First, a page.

- New York Federal Court Rejects Landowner’s Claimed Right to Drill, But Will Challenges Continue?
- July 16, 2018 | Author: Michael W. Aceto
- Law Firm: Goldberg Segalla LLP - Philadelphia Office
A federal court in New York recently dismissed a landowner’s claim that the state’s ban on hydraulic fracturing violated the takings clause of the Fifth Amendment and due process rights.
In Morabito v. The State of New York, et. al., the plaintiffs filed a complaint in the Western District of New York, asserting that the state’s decision to prohibit high-volume fracking activities constituted a regulatory taking and/or arbitrary and irrational restriction on plaintiff’s property rights.
The plaintiffs, who are farmers, own various properties in western New York atop the gas-rich Marcellus and Utica shale formations. They asserted that they, as well as other farmers, should be permitted to extract natural resources from below their properties as it would bring prosperity to the area, which currently struggles to afford increasing property taxes. The plaintiffs did not seek monetary damages specifically; rather, they sought relief in the form of an injunction to permit them to engage in fracking activity on their own land. Since 2014, New York placed a moratorium on certain forms hydraulic fracturing in the state.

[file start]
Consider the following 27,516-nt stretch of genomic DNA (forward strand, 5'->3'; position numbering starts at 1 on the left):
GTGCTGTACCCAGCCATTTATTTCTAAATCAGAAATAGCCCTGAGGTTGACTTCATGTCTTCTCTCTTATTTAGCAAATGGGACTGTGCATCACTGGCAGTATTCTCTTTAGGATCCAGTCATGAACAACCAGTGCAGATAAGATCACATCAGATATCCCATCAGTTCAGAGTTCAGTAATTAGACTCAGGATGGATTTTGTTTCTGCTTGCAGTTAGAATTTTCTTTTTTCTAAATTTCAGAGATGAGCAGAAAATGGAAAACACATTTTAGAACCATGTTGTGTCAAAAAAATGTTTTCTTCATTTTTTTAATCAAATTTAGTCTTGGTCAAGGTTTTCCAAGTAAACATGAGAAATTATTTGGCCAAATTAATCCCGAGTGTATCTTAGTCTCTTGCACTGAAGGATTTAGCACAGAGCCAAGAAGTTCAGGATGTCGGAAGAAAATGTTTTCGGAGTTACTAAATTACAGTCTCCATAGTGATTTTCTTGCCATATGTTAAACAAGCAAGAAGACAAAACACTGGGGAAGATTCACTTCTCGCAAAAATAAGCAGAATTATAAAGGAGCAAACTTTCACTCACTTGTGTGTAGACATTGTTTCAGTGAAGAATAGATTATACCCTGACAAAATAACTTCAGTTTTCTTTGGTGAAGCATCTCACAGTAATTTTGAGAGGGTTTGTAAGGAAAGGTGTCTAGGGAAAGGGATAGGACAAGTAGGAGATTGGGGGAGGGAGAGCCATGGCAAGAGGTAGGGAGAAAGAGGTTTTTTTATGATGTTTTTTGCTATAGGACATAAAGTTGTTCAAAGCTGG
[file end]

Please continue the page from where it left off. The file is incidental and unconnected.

Before filing in federal court, the plaintiffs pursued claims in New York’s state court system, arguing that the state’s decision to issue the moratorium was arbitrary and capricious and deprived landowners of due process. That prior suit was unsuccessful, resulting in dismissal due to lack of standing.
In the federal case, the District Court determined that the state, as well as the various governmental agencies named in the complaint were immune from suit as proscribed by the Eleventh Amendment. The court further determined the takings claim was inapplicable because the plaintiffs were not seeking monetary damages. Notably, the court did not decide the due process claim because it had previously been the subject of the prior state court case.
We will monitor this case to determine if any appeal is filed and, moreover, whether other similar challenges raising different questions regarding the moratorium are filed.